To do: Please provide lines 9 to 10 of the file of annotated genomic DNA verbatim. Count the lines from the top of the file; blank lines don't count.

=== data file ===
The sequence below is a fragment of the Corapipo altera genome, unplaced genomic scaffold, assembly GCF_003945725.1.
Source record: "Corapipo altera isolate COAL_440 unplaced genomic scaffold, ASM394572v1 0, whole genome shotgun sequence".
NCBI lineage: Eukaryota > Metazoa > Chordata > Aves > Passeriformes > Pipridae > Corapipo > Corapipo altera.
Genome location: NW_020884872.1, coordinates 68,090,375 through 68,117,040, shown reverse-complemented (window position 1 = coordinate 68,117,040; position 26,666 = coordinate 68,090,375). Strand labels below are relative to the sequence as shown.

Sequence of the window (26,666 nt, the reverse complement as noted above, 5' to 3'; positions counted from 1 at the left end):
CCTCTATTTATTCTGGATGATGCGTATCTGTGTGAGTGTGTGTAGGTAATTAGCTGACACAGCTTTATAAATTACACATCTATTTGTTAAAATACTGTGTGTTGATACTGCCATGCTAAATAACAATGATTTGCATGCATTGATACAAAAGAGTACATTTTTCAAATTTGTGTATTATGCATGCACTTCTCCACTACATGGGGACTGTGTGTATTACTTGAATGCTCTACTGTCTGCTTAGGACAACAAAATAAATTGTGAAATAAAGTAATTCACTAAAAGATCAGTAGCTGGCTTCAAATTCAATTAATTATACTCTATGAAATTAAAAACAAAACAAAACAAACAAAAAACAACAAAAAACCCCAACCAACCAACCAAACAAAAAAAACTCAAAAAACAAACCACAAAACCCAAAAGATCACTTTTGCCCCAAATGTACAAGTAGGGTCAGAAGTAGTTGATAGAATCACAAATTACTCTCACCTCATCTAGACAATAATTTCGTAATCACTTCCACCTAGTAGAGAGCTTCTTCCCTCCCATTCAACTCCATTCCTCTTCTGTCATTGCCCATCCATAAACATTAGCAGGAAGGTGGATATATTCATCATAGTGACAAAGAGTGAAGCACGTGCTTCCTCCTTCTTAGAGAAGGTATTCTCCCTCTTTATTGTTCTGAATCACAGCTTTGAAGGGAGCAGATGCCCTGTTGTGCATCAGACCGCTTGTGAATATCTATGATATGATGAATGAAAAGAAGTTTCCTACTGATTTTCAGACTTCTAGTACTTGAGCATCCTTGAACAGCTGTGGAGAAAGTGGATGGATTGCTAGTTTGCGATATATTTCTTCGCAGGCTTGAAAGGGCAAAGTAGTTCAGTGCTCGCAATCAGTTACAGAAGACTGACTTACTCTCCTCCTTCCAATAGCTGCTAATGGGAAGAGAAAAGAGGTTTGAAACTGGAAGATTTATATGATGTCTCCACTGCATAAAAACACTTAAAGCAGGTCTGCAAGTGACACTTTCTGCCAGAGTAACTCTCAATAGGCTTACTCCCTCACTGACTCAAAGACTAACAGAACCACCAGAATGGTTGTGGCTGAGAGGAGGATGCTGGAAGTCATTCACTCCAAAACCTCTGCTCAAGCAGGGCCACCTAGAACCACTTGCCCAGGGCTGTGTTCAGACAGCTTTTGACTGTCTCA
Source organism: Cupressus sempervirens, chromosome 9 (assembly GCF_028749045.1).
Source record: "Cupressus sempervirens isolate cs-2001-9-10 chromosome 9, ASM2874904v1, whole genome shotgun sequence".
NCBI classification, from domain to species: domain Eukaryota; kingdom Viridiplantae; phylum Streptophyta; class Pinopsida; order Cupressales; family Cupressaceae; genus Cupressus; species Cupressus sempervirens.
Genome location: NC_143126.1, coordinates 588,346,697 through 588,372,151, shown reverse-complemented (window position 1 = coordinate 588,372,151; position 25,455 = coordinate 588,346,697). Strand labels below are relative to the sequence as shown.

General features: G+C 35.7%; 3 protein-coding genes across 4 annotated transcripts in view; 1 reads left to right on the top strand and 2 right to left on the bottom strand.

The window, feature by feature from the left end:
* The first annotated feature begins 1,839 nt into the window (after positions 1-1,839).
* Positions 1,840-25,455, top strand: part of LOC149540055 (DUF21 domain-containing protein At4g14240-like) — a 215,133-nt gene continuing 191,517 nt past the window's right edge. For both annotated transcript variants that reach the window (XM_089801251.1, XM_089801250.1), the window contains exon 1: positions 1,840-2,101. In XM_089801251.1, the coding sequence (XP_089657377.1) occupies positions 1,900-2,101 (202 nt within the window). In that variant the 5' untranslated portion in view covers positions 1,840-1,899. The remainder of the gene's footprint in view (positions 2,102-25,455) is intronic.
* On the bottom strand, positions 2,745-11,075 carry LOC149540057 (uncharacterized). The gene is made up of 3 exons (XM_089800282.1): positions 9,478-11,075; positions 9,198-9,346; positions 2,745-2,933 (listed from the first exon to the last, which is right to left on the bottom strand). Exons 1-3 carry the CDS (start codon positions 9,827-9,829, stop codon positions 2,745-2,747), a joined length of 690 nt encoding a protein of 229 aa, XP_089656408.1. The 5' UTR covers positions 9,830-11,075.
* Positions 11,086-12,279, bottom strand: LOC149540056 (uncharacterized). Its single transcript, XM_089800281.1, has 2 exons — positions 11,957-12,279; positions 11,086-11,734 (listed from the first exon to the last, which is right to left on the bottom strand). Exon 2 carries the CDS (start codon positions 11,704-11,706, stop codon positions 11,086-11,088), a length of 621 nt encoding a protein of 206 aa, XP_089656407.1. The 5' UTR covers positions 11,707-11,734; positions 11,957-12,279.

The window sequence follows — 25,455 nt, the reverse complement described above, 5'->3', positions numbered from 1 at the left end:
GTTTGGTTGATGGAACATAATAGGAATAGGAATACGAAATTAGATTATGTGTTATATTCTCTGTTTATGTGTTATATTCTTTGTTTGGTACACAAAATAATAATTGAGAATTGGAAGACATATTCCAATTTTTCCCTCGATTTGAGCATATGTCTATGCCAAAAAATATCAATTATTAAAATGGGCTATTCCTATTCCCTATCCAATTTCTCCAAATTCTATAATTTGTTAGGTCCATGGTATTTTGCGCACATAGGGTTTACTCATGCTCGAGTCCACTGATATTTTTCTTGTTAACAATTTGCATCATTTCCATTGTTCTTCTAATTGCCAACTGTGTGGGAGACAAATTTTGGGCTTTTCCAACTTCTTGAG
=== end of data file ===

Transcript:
NCBI classification, from domain to species: domain Eukaryota; kingdom Viridiplantae; phylum Streptophyta; class Pinopsida; order Cupressales; family Cupressaceae; genus Cupressus; species Cupressus sempervirens.
Genome location: NC_143126.1, coordinates 588,346,697 through 588,372,151, shown reverse-complemented (window position 1 = coordinate 588,372,151; position 25,455 = coordinate 588,346,697). Strand labels below are relative to the sequence as shown.